The button front is a soft finish for a corset fastening. Figure 47 shews how the fastening is arranged for the front lace corset. The same method is used with the back lace corset, the lacer being omitted from the front.
Give the "Length Front Bones" as usual, and place an "X" mark on the order from after "Button Front."
The hook and eye fastening is recommended for clients who have no figure problems and who have a firm flat abdomen. Measurements must be absolutely accurate, as there is no adjustment. The opening is placed at the side front and extends from top to bottom of the garment. (See Fig. 48.) No cut-out can be made with hook and eye fastening.
Do not order Hook and Eye fastening if the sacro-iliac support is needed in the Spencerette and Gym Corset.
Spencer hose supporters are designed to hold the stockings without damage, and with proper care give months of service. Hose supporters give best service when the elastic is long enough to give the necessary stretch without breaking the rubber strands.
The shortest supporter we recommend will measure 3 inches from the end of the elastic that is sewed to the garment, to the rubber button. The length of the garment and the length of the hose should be so regulated that the supporter does not have to be shorter.
The hip hose supporters are made according to the length given on the order by the corsetière, and those at front are made in proportion.
Unless other instructions are given, hose supporters without adjusting buckles will be supplied. Most clients prefer hose supporters without the adjusting buckle as this eliminates much of the bulk. Adjustment of the length should be unnecessary if "Length of Hip Hose Supporters" measurement is given correctly.
When hose supporters with the adjusting buckles are wanted, write in the space for "Remarks"—"Adjustable H. S."
Corsets made with front elastic gores need only four hose supporters, one at each hip and two at the front.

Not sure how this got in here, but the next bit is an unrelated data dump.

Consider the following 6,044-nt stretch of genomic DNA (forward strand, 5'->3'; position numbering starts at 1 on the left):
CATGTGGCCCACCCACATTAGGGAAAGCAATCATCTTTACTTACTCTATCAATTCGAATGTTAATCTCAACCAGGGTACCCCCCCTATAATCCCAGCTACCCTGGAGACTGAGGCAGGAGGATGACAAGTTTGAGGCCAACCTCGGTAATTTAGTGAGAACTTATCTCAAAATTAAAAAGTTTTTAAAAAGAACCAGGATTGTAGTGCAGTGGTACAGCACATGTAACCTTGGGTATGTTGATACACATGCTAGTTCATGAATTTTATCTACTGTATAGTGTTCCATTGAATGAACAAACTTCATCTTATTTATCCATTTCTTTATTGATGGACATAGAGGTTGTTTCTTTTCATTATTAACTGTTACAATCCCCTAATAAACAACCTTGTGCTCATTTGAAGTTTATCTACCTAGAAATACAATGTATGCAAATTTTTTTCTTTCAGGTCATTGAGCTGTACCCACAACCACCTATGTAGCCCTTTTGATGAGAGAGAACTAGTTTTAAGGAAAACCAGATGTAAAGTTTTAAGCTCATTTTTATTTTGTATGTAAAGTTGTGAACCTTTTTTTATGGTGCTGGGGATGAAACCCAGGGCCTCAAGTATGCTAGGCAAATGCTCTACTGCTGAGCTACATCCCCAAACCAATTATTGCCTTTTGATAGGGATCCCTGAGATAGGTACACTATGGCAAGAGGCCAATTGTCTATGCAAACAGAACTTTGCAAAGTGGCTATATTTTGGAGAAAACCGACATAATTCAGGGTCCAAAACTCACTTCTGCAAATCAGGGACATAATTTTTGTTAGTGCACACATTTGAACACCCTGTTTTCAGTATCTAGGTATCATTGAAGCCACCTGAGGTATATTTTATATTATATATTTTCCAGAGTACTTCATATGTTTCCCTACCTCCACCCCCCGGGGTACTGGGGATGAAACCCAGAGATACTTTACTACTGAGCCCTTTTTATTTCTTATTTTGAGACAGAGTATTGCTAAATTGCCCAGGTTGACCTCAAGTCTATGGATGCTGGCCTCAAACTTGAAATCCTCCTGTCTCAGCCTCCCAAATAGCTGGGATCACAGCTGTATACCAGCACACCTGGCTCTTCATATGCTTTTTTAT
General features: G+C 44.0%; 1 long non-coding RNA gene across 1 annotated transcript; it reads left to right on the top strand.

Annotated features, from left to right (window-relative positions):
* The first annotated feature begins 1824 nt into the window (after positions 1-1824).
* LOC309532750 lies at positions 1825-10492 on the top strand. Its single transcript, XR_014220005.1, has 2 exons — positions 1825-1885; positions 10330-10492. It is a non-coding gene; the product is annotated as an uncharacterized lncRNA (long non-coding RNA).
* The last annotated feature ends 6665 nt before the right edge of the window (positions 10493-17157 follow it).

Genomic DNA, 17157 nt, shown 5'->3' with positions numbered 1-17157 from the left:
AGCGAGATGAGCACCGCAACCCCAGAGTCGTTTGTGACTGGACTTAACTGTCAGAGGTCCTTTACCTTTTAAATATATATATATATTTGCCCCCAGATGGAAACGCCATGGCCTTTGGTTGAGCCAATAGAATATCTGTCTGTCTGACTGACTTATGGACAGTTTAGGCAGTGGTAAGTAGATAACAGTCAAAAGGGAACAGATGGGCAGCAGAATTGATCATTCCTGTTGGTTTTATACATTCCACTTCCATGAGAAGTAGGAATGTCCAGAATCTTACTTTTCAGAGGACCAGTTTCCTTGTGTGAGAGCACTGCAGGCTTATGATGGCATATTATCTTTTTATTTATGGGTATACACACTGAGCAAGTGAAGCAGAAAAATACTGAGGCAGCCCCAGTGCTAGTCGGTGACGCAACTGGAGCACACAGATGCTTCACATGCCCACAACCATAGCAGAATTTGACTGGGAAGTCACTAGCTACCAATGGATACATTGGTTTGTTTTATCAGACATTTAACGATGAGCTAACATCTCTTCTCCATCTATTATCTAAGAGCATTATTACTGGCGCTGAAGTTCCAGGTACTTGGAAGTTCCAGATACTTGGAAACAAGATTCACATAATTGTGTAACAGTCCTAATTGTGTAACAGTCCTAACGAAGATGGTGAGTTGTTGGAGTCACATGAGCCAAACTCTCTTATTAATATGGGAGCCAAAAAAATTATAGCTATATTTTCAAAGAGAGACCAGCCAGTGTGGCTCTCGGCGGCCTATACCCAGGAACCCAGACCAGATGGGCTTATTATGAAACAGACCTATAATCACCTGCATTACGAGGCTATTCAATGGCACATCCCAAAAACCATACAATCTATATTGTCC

Extra hose supporters at front are used primarily to hold down the loose part of the skirt next to the cut-out: As corsets made with front elastic gores have no cut-out, the extra front hose supporters are unnecessary.
DETACHABLE HOSE SUPPORTERS
Detachable Hose Supporters are used on Spencer Belts which are intended for both day and night wear. Check "Detachable Hose Supporters" on order.
The fastener used is comfortable, secure, easily operated, and absolutely inconspicuous under clothing.
The sketches in Fig. 49 shew you how to operate the fastener.
No. 1. Hold the two parts parallel.
No. 2. Slip the long end of the bar-B-on the supporter into the long tubular end-A-of the part attached to the garment.
No. 3. Swing hose supporter up against the corset or belt until the short end of the bar-C-drops back of the raised lip-D.
No. 4. Drop hose supporter.
To detach-reverse operations.
All corsets more than 12 inches long below waist should have elastic gores at bottom. The size, shape, and exact position must be left to our designers. They may be ordered at front or back for all Spencer corsets.
We recommend that elastic gores at bottom of corset be placed at front to allow for the spread of the thighs when client is seated.
The use of front elastic gores makes a cut-out unnecessary. The use of a cut-out would offset to some extent the effectiveness of the elastic gores, as the lowest part of the gore would be drawn back toward the hip instead of stretching when the client is seated.
On corsets with hook and eye fastening, the elastic gores will always be placed in front, as there can be no cut-out on such garments.
If neither "front" nor "back" is checked on order form and corset is longer than 12 inches below waist, front elastic gores will be supplied.
As already explained, a cut-out or front elastic gores should be used to allow for the spread of the thighs when the client is seated. Unless some such allowance is made, the corset will be forced up on the figure when the client is seated, because the figure is always larger through the thighs when seated than when standing.